Academic Partnerships Could Help Revitalize the Public Health Workforce. Here’s How.

June 5, 2024
Rollins epidemiology fellows

Representatives from cohorts three and four of the Rollins Epidemiology Fellowship Program gather at the Center for Civil and Human Rights during their August 2023 retreat. 

By Kelly Jordan

Public health workforce shortages have been a national concern for the past two decades, with the COVID-19 pandemic further exacerbating the issue. State and local health departments have carried a substantial burden in meeting increased community needs while operating with lean teams.

A new commentary published in the June issue of Health Affairs highlights a possible solution as modeled by the Rollins Epidemiology Fellowship Program.

Creating a Pipeline for Public Health

Launched in response to the COVID-19 pandemic, the Rollins Epidemiology Fellowship Program places graduating master of public health students in one of Georgia’s 18 health districts or at the state health department in entry-level epidemiologist positions. The two-year fellowship created in partnership with the Georgia Department of Public Health helps build workforce capacity and encourages collaboration while offering recent graduates the opportunity to enhance their newly acquired skills.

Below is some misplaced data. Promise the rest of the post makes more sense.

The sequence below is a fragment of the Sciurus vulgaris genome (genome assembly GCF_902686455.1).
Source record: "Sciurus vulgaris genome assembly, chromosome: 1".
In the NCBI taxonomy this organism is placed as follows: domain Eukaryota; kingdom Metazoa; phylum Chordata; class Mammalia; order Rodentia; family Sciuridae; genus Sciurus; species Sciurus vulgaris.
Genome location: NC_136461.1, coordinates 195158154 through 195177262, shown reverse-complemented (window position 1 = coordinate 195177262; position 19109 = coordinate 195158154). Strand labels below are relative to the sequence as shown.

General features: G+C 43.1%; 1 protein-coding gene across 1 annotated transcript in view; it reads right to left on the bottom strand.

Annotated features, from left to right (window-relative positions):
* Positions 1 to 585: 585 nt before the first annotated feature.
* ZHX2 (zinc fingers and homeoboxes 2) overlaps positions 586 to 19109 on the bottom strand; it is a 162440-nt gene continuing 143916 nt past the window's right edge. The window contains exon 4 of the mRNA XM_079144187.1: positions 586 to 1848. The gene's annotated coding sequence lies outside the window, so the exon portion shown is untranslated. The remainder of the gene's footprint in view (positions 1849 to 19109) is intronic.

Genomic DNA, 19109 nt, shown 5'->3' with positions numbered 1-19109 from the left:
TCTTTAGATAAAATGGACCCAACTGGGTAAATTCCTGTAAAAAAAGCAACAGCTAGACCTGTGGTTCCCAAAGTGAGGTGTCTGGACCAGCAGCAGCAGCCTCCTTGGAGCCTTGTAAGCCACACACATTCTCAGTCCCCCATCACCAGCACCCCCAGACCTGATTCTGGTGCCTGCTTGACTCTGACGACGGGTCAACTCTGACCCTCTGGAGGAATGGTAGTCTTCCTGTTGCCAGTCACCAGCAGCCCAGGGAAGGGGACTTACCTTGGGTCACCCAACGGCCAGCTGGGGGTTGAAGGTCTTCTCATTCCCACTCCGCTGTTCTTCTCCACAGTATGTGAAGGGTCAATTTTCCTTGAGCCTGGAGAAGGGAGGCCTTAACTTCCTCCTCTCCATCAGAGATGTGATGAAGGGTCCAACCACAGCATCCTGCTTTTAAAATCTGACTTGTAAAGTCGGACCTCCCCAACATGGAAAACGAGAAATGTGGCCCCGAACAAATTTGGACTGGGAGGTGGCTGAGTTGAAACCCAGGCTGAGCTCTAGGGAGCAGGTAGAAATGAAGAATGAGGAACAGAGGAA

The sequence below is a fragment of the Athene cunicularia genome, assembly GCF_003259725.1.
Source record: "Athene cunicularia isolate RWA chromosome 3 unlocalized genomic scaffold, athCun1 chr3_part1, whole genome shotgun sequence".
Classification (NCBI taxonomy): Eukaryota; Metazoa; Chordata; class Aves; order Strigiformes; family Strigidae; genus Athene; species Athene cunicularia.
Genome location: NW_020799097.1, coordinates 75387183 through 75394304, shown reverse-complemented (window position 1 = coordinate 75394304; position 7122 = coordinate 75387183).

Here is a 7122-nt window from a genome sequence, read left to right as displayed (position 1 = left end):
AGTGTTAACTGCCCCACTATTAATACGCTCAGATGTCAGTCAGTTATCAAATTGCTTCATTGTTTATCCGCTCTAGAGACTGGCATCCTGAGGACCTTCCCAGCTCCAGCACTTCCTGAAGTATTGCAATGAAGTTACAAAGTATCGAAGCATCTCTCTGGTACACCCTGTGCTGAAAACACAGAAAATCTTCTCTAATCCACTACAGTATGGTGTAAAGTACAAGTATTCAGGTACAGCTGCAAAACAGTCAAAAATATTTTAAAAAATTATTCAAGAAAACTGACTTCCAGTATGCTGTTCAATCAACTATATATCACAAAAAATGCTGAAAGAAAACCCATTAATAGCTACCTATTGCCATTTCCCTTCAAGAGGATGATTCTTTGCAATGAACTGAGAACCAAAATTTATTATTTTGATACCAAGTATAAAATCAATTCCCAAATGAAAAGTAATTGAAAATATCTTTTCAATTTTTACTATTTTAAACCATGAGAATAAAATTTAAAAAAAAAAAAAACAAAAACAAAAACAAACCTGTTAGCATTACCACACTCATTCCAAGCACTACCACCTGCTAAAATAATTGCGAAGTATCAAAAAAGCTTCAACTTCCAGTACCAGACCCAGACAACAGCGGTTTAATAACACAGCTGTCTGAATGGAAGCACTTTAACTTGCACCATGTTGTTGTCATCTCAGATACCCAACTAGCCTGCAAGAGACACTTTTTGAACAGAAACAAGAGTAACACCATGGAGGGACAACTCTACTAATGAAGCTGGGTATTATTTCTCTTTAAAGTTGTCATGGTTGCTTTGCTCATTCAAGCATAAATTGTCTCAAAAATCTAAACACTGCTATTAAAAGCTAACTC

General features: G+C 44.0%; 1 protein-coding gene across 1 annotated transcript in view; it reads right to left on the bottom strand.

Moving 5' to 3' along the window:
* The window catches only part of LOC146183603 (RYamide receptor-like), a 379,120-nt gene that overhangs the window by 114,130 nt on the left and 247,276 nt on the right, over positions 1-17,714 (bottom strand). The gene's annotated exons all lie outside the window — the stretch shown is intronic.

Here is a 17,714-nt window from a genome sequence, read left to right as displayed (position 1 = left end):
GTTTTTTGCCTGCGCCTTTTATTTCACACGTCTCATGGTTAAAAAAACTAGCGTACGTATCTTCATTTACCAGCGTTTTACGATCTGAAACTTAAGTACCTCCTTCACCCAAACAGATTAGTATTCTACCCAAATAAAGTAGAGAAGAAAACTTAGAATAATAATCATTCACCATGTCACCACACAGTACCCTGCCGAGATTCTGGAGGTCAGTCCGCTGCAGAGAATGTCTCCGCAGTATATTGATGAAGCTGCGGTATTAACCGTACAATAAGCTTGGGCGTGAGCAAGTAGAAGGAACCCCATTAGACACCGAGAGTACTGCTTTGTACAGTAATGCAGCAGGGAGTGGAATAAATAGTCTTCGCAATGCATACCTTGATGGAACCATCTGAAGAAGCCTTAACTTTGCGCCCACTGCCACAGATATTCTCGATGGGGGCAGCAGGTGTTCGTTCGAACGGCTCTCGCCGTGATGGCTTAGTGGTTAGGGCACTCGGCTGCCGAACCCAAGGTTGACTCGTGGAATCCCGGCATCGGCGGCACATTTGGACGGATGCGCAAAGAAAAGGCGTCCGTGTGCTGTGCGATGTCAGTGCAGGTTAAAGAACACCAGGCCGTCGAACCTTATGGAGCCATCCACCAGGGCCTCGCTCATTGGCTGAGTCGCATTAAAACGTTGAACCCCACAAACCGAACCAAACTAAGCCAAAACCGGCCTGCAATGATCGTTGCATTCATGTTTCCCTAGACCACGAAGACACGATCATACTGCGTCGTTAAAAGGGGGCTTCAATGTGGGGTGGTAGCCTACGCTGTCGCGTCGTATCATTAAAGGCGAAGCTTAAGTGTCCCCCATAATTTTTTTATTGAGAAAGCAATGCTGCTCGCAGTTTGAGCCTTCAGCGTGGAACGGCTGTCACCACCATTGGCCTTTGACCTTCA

“By their nature, academic institutions are well-positioned to serve as a pipeline for students to move from academia to the workforce,” says Allison Chamberlain, PhD, founding director of the program and lead author on the commentary. “MPH graduates come into these fellowships energized and eager to share new ideas, impact the local community, and further their careers. Academic institutions like Rollins can help support them as they make the transition from academia to practice.”

The commentary notes that this program’s success is one that could potentially be replicated in other states seeking ways to build capacity and revitalize the workforce.

Impact by the Numbers

As of February 2024:

  • 50 fellows across four cohorts had been hired across 16 of Georgia’s health districts
  • Half of fellow graduates from the first two cohorts accepted full-time employment in state and local public health positions in Georgia